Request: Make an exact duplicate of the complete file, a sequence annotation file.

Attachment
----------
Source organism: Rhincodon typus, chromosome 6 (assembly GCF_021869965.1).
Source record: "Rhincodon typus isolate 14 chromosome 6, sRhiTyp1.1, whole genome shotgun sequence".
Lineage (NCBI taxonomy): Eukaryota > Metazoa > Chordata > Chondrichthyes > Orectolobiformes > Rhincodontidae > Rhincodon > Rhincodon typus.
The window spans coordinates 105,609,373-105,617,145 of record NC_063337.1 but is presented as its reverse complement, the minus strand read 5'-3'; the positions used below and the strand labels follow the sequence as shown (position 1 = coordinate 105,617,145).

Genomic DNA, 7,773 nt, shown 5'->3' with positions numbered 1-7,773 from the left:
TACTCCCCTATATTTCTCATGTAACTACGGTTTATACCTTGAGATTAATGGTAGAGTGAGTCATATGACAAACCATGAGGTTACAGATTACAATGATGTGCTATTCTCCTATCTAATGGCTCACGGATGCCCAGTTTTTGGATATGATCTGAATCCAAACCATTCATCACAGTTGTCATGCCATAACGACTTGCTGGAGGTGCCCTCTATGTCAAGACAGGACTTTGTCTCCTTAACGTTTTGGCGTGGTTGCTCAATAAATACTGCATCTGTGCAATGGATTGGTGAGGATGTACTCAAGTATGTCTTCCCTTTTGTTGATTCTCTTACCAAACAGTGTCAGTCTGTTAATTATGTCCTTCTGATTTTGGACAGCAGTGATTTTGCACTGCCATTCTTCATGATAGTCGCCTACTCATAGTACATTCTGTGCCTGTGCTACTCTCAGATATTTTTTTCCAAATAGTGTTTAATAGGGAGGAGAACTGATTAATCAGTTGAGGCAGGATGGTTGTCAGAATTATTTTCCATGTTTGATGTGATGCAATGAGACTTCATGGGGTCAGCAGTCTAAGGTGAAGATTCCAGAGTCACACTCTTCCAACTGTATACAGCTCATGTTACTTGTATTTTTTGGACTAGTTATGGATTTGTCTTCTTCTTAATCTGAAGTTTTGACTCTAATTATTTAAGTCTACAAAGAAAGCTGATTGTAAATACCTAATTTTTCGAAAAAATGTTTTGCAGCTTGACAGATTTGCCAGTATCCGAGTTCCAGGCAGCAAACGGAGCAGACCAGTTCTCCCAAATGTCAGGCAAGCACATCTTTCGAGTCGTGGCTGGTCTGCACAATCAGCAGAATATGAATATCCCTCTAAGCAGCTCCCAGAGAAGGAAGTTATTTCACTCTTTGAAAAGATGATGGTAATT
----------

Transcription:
Source organism: Rhincodon typus, chromosome 6 (assembly GCF_021869965.1).
Source record: "Rhincodon typus isolate 14 chromosome 6, sRhiTyp1.1, whole genome shotgun sequence".
Lineage (NCBI taxonomy): Eukaryota > Metazoa > Chordata > Chondrichthyes > Orectolobiformes > Rhincodontidae > Rhincodon > Rhincodon typus.
The window spans coordinates 105,609,373-105,617,145 of record NC_063337.1 but is presented as its reverse complement, the minus strand read 5'-3'; the positions used below and the strand labels follow the sequence as shown (position 1 = coordinate 105,617,145).

Genomic DNA, 7,773 nt, shown 5'->3' with positions numbered 1-7,773 from the left:
TACTCCCCTATATTTCTCATGTAACTACGGTTTATACCTTGAGATTAATGGTAGAGTGAGTCATATGACAAACCATGAGGTTACAGATTACAATGATGTGCTATTCTCCTATCTAATGGCTCACGGATGCCCAGTTTTTGGATATGATCTGAATCCAAACCATTCATCACAGTTGTCATGCCATAACGACTTGCTGGAGGTGCCCTCTATGTCAAGACAGGACTTTGTCTCCTTAACGTTTTGGCGTGGTTGCTCAATAAATACTGCATCTGTGCAATGGATTGGTGAGGATGTACTCAAGTATGTCTTCCCTTTTGTTGATTCTCTTACCAAACAGTGTCAGTCTGTTAATTATGTCCTTCTGATTTTGGACAGCAGTGATTTTGCACTGCCATTCTTCATGATAGTCGCCTACTCATAGTACATTCTGTGCCTGTGCTACTCTCAGATATTTTTTTCCAAATAGTGTTTAATAGGGAGGAGAACTGATTAATCAGTTGAGGCAGGATGGTTGTCAGAATTATTTTCCATGTTTGATGTGATGCAATGAGACTTCATGGGGTCAGCAGTCTAAGGTGAAGATTCCAGAGTCACACTCTTCCAACTGTATACAGCTCATGTTACTTGTATTTTTTGGACTAGTTATGGATTTGTCTTCTTCTTAATCTGAAGTTTTGACTCTAATTATTTAAGTCTACAAAGAAAGCTGATTGTAAATACCTAATTTTTCGAAAAAATGTTTTGCAGCTTGACAGATTTGCCAGTATCCGAGTTCCAGGCAGCAAACGGAGCAGACCAGTTCTCCCAAATGTCAGGCAAGCACATCTTTCGAGTCGTGGCTGGTCTGCACAATCAGCAGAATATGAATATCCCTCTAAGCAGCTCCCAGAGAAGGAAGTTATTTCACTCTTTGAAAAGATGATGGTAATT